How to Help an ADHD Child With Their Homework


help an adhd child with their homework

How can we help an ADHD child with their homework? May parents ask themselves this question. Keeping a child with attention deficit hyper active disorder disciplined can be quite difficult. This is why it is important to keep some strategies on hand to help manage their behavior. Helping our children get the best out of their school is within our reach.

Using a reward system or some kind of positive reinforcement strategy are techniques that we’ll take a look at.


It is understandable that children with ADHD have problems concentrating and successfully completing assignments. That’s why we have parents! You can help them and give that special attention that they need to excel. We know that these children often feel frustrated when they don’t finish their exercises well. Here we’ll learn to control these emotions to help try to make homework time productive and free of frustration.

14 Recommendations For How We Can Help An ADHD Child With Their Homework

1. Before starting the assignment, create a dedicated study area: It’s important that the child always do their homework in the same place. Use a part of the house that doesn’t have too many distractions. For example, avoid TVs and computers, and try to make it in a place with little street noise: the kitchen table or their room are options, as long as they are facing a wall and not the window. You should also try to keep the work space free from distractions. There should only be a pen, notebook, and worksheets on the desk to keep the child from getting distracted.

2. Children with ADHD need constant supervision while they do their homework: At least until they get used to the routine. Until they do, one parent should sit next to them while they do their homework. It’s important that parents take an active approach to help the child.

3. Parents should summarize each problem or question and make the child repeat it to make sure that they understand the assignment.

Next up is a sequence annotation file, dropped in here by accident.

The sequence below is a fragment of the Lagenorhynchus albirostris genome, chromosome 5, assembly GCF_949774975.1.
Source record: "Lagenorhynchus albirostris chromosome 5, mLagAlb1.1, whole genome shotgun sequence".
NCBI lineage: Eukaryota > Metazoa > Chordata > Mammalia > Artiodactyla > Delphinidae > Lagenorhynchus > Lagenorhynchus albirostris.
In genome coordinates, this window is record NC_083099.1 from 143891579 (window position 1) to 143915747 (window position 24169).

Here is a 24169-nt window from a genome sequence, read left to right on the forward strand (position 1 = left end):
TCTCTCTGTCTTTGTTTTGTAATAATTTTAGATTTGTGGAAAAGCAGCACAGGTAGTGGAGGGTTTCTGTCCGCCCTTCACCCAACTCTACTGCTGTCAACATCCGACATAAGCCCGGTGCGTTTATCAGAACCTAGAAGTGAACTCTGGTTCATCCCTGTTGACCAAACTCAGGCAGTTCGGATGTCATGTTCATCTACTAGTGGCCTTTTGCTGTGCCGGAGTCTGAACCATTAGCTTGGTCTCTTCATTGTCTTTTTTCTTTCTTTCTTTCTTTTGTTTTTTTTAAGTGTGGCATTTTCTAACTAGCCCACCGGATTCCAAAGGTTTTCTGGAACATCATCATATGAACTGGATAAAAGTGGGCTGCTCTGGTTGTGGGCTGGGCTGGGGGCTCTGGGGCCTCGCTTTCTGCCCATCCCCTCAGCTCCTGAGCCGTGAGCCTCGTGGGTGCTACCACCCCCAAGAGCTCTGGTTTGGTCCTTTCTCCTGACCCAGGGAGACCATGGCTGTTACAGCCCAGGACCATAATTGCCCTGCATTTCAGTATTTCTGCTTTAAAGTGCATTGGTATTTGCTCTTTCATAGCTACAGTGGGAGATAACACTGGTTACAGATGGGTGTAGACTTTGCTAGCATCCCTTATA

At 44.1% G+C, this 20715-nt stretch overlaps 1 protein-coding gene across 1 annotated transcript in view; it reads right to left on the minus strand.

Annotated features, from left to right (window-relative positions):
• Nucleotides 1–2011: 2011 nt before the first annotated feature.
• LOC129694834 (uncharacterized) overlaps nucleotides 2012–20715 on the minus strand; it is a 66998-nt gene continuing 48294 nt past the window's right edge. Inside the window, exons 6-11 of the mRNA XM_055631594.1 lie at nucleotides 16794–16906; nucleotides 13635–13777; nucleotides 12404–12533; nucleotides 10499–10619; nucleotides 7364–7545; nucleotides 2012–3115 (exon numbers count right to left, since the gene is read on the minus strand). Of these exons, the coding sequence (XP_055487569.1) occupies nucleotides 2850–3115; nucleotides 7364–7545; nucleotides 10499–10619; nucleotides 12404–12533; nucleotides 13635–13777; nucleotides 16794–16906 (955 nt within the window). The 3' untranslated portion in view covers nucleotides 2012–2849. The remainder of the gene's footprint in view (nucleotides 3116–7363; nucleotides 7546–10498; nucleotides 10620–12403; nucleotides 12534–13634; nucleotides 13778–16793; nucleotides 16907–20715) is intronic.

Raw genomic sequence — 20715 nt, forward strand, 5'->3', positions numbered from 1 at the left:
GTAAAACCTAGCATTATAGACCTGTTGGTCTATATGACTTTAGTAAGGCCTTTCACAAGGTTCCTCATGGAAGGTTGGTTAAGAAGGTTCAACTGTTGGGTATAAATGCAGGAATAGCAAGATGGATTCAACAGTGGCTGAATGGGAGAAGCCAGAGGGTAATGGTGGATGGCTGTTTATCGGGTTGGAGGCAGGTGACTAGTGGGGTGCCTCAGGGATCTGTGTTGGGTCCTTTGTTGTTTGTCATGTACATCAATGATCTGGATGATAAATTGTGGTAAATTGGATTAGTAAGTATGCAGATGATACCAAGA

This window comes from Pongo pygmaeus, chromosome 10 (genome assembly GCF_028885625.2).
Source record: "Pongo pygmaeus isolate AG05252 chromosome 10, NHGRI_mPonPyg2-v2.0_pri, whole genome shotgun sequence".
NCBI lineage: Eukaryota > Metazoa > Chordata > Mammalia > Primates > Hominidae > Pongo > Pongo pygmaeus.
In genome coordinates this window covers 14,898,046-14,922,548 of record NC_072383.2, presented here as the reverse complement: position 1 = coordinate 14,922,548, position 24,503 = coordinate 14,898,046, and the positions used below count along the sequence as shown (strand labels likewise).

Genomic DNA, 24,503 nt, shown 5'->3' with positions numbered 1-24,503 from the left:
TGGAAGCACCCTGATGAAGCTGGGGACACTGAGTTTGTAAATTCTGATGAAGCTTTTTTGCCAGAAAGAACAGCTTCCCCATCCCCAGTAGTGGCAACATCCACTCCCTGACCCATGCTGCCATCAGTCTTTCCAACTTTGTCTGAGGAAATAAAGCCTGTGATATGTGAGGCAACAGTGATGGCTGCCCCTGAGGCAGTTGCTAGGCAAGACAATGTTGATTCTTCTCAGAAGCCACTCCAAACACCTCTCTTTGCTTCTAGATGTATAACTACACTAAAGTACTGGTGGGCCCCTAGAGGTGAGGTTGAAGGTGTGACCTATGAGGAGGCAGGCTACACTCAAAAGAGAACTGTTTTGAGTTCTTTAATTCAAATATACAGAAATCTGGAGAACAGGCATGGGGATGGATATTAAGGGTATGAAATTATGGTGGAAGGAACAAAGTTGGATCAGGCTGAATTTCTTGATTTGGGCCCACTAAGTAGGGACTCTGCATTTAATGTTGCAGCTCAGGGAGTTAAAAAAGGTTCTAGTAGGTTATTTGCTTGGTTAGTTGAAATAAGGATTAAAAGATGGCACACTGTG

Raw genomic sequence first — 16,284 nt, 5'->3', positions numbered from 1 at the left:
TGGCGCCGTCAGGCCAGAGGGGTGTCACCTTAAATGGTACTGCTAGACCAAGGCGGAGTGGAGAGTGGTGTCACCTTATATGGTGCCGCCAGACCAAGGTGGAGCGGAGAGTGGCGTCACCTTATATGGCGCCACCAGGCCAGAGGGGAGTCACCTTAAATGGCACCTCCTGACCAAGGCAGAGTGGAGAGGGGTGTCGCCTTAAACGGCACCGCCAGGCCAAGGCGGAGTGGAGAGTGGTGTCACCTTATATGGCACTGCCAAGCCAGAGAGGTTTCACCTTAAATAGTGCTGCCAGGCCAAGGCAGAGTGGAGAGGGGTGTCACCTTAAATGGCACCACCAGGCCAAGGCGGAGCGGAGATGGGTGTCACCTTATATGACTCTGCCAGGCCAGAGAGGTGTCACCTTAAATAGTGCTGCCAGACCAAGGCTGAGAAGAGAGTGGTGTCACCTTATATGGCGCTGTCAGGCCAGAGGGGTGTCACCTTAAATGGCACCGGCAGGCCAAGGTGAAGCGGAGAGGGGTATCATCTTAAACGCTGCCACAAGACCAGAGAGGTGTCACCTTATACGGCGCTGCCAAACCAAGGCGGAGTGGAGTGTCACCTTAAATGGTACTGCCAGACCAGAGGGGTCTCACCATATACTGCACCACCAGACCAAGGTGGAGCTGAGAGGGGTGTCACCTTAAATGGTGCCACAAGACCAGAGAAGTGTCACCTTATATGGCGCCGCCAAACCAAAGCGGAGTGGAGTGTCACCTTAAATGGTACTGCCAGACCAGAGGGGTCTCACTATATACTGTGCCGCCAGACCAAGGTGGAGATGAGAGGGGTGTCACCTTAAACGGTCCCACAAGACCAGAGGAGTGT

4. Ask them questions about the explanations you gave them: This way you’ll know if they understood the explanation and if they were paying attention.

5. Make eye contact so they don’t get distracted.

6. Keep their attention: We can use non-verbal gestures, like snapping our fingers, to regain their attention.

7. Present the information visually: This may be more effective than oral explanations. Use a chalkboard or pieces of paper to make representations with simple drawings. This will be useful to simplify the content and help the child understand.

8. Establish reserved rest times. This may help the child concentrate better.

Bruce Guenter, Brain break

Bruce Guenter, Brain break

9. Don’t get frustrated when the child doesn’t understand an exercise: Try to explain it patiently and use different visual strategies.

10. Don’t yell if they get distracted: It’s better to redirect their attention by asking where they were and what they were doing.

11. After talking to the teacher, make the exercises shorter sometimes: It’s better for them to do less and complete the exercise than to leave an exercise half done.

12. Another way to help an ADHD child with their homework is by asking them what they have to do and organize their assignments: Plan out time for each assignment. If you organize their homework and keep to a schedule, they will learn to improve their time perception. They will learn how to stick to a schedule and manage their time.

13. Positive reinforcement really is important: Help them associate their accomplishments with positive rewards and always keep your patience. This may mean letting them have extra dessert or extra screen time if they finish all of their homework. Each family is different, which means you need to think of the best reward for you!

14. If your help isn’t enough or the situation is too hard on the family, you might want to think about getting a specialized teacher that knows how to help an ADHD child with their homework.

Molly is a writer specialized in health and psychology. She is passionate about neuroscience and how the brain works, and is constantly looking for new content from interesting sources. Molly is happy to give or take advice, and is always working to educate and inspire.

This post is also available in: Spanish